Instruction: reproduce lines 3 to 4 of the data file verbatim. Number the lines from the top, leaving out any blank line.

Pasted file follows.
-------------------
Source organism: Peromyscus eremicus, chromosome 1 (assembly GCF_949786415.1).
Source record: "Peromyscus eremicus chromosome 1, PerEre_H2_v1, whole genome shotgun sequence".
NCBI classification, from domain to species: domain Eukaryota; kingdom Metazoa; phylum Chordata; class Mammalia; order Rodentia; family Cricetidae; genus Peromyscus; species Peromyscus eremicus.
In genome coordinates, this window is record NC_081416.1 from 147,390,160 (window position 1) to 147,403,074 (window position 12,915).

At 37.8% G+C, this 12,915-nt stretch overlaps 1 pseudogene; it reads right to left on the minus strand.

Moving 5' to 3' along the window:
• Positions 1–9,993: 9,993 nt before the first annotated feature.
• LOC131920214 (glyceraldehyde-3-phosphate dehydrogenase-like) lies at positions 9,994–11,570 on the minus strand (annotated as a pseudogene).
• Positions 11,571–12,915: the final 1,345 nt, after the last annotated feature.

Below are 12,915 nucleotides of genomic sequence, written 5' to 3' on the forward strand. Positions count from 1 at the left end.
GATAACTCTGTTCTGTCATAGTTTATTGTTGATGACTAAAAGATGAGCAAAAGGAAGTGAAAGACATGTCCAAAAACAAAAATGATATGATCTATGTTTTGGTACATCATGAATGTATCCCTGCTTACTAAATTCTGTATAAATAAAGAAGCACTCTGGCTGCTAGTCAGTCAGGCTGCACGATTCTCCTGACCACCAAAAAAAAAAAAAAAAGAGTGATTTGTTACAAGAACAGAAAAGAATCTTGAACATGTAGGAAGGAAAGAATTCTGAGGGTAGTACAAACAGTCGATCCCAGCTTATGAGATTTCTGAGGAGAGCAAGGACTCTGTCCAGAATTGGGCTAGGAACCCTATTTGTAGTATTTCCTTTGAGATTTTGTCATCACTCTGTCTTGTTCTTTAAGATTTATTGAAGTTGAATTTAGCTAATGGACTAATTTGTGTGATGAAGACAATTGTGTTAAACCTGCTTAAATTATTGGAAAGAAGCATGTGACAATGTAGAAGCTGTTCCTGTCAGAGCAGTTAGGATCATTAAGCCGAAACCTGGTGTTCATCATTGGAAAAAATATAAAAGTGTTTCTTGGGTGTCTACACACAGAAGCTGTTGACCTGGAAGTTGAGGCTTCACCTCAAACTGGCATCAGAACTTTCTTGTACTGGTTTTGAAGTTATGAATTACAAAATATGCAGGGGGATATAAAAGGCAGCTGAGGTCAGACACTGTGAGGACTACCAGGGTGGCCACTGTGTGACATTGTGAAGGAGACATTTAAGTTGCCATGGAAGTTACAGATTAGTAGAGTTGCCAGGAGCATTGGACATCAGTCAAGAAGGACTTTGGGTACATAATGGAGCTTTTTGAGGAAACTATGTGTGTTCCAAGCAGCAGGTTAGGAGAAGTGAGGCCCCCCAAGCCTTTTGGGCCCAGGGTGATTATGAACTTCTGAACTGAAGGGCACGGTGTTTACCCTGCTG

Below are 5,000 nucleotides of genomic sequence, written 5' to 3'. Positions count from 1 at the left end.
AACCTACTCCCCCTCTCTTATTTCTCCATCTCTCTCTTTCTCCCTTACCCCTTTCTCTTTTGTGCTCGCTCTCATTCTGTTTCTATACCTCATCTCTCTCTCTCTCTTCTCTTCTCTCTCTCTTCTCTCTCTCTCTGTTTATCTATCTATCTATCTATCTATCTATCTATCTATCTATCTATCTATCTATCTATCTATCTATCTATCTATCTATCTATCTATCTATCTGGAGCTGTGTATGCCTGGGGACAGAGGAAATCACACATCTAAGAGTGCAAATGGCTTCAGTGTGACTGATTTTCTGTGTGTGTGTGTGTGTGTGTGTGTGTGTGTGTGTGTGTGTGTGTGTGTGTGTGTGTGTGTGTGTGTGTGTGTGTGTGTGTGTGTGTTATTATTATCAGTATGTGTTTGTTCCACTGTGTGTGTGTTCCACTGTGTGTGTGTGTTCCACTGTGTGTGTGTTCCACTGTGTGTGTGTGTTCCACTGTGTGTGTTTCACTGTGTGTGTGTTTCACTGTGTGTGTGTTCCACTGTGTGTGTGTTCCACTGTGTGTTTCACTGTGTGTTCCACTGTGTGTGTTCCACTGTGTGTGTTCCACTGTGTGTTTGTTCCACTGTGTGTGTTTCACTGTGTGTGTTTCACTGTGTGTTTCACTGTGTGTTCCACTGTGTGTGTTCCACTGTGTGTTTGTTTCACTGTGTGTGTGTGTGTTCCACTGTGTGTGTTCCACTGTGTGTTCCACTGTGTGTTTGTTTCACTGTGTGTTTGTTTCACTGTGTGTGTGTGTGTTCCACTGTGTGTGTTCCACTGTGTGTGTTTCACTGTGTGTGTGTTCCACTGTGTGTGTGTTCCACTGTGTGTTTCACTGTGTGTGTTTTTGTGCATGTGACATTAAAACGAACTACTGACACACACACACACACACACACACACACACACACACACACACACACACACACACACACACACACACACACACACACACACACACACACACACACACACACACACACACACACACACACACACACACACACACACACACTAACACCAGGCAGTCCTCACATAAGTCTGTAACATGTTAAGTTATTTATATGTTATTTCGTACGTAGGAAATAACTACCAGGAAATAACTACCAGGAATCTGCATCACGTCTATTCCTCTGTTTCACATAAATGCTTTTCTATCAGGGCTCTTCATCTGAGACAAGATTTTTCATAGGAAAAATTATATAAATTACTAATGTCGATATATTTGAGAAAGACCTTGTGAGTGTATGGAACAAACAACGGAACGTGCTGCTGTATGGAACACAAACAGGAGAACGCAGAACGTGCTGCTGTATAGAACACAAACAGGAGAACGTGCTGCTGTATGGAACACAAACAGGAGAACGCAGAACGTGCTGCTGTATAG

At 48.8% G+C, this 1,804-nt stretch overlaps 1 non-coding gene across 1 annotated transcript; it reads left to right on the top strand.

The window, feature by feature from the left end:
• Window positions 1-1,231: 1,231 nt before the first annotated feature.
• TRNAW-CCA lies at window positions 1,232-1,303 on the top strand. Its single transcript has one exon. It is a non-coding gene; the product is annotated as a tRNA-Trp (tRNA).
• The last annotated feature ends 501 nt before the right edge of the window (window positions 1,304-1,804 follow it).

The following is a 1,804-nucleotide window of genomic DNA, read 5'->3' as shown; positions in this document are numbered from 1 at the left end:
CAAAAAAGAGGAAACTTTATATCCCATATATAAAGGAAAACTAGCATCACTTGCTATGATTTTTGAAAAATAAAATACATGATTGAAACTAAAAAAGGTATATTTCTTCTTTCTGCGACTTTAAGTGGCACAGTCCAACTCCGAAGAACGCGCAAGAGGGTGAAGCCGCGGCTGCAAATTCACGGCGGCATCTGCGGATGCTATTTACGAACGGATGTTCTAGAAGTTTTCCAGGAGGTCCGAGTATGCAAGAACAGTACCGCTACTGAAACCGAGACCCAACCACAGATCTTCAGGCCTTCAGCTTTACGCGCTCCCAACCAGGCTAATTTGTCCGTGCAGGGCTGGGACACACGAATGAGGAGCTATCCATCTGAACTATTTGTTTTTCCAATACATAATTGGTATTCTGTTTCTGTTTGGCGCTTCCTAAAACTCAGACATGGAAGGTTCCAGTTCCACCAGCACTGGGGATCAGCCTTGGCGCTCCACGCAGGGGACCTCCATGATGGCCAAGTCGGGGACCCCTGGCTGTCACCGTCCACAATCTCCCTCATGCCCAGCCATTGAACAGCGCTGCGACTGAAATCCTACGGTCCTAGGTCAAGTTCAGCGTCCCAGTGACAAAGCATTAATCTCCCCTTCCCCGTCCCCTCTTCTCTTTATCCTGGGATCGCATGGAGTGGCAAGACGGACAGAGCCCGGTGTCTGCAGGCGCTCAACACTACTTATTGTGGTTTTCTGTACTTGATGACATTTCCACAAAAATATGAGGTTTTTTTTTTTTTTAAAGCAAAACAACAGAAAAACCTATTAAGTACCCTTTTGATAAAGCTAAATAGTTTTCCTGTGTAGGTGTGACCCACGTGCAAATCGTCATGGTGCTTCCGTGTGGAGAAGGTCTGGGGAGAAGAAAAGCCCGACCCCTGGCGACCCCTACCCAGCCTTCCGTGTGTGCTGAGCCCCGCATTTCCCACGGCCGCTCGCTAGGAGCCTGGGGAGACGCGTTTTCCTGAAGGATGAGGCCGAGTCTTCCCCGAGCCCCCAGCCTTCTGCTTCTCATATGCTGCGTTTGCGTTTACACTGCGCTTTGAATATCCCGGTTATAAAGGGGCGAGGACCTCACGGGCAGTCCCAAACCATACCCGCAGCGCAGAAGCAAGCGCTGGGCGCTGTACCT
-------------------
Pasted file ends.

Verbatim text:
NCBI classification, from domain to species: domain Eukaryota; kingdom Metazoa; phylum Chordata; class Mammalia; order Rodentia; family Cricetidae; genus Peromyscus; species Peromyscus eremicus.
In genome coordinates, this window is record NC_081416.1 from 147,390,160 (window position 1) to 147,403,074 (window position 12,915).